This return to ITV saw Brackley feature prominently in coverage of another four World Cups, from 1994[6] to 2006 and the European Championships in 1996 and 2000. He was also a regular commentator on the network's Champions League programmes and contributed frequently to highlights programmes on Central and Meridian Broadcasting in the south of England. He also commentated on his only major final for ITV in 2000 - covering the League Cup Final between Tranmere Rovers and Leicester City.

Since 2002 and the demise of the ITV Sports Channel Brackley's network commitments have been considerably reduced, featuring only very occasionally before returning as part of the team for the 2006 FIFA World Cup. His main source of work has been coverage of the England national football team and the FA Cup for international distributor Octagon CSI. He covered the majority of FA Cup Finals between 1992 and 2008 for them.

The 2008-09 season saw Peter do the FA Cup highlights show for ITV. His games were Leicester-Stevenage, Fleetwood-Hartlepool, Hull-Newcastle, Doncaster-Aston Villa, and Blackburn-Coventry. He was named at #42 in the Daily Mail's favourite sports commentators of all-time.[7]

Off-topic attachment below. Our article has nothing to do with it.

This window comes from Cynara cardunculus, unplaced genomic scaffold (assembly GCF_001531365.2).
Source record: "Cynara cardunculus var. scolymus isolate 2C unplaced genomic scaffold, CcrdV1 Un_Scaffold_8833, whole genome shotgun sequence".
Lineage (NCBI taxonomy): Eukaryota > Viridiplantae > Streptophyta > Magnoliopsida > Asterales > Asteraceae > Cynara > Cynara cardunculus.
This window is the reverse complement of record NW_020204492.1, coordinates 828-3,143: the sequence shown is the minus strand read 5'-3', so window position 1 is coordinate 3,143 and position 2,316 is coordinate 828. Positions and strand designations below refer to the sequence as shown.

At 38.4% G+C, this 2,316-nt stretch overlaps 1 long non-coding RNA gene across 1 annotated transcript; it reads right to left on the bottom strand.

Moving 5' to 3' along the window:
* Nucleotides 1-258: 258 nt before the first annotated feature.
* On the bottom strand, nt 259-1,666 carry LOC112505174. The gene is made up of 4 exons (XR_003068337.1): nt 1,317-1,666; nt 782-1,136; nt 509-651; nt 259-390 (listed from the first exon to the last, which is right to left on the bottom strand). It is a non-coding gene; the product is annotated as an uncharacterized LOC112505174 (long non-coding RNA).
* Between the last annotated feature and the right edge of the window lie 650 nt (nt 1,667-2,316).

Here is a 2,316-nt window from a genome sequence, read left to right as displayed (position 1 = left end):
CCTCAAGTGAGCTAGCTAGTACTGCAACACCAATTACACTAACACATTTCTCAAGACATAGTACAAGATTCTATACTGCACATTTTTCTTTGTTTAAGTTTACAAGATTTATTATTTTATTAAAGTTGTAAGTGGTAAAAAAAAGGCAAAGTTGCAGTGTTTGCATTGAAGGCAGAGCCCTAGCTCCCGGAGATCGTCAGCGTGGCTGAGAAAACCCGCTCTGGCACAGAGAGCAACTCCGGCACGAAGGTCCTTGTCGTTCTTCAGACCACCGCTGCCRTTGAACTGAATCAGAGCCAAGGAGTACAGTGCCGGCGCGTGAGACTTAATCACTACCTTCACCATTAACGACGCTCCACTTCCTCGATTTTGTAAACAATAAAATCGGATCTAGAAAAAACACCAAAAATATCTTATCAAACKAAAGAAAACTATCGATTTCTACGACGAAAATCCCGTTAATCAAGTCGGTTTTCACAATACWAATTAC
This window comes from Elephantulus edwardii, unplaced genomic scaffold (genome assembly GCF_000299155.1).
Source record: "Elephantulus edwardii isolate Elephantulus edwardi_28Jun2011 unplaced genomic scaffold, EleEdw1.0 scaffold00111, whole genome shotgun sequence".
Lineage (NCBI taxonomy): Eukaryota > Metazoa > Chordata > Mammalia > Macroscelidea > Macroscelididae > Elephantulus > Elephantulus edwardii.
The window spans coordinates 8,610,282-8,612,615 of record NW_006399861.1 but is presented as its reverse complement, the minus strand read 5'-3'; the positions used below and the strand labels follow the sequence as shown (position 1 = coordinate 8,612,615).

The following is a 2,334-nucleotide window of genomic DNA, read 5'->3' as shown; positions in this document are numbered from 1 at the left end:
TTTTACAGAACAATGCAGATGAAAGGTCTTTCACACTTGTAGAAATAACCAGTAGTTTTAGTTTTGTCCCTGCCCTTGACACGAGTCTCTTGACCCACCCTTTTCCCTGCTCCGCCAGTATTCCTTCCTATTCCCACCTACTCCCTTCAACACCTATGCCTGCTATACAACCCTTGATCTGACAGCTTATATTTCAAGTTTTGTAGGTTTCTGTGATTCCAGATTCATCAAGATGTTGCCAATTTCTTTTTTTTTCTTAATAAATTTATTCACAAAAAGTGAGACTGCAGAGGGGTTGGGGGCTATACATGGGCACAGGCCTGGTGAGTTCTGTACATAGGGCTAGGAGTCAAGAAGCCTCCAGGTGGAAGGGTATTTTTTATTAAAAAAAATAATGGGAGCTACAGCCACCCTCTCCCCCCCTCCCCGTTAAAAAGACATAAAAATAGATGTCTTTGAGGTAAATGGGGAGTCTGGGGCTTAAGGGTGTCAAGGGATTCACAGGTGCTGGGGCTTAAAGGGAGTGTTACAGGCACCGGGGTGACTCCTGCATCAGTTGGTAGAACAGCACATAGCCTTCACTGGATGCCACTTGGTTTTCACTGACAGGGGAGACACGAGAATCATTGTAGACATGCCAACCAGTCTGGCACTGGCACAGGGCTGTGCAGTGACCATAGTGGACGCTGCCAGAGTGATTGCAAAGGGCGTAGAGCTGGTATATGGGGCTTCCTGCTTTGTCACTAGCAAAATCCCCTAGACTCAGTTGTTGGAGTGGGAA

Comedy[edit]

As well as a successful broadcasting career, Brackley has also carved a niche as a comedian and impressionist. He has undertaken several UK tours with Southampton fan and comedian Mike Osman, including a run as part of George Best and Rodney Marsh's stage show. He has also performed with Osman, Richard Digance and others on several programmes for BBC Radio.

In 1990, Brackley stood in for an indisposed Jimmy Greaves on the long-running ITV Sport show Saint and Greavsie. The commentator provided the voice for Greaves' Spitting Image caricature.

References[edit]

  1. ^ "Win Michael Owen Soccer", The Independent, 21 November 1998, retrieved 23 January 2010
  2. ^ Waters, Darren (2002) "Let's play: Pro Evolution Soccer 2", BBC, 21 October 2002, retrieved 23 January 2010
  3. ^ "TONIGHT'S TV AND RADIO", The Guardian, 25 January 2000, retrieved 23 January 2010
  4. ^ Hannigan, Mary (1999) "Quotes of the week", Irish Times, 13 December 1999, retrieved 2010-01-23, "You'd be surprised how many people think I do it from Italy"
  5. ^ Winter, Henry (1992) "Football: Sampdoria set ball rolling: Henry Winter on Channel 4's winning start with a big draw in the Italian League", The Independent, 7 September 1992, retrieved 23 January 2010
  6. ^ McKee, Ken (1994) "Soccer marathon set to kick off on local TV All 52 Cup games available on cable sports channel", Toronto Star, 13 June 1994, "The voices on TSN's games belong to ITV's top four commentators, main man Brian Moore, Alan Parry, John Helm and Peter Brackley."
  7. ^ "THE LIST: 50-41 of our favourite sports commentators of all-time", Daily Mail, 26 January 2009, retrieved 23 January 2010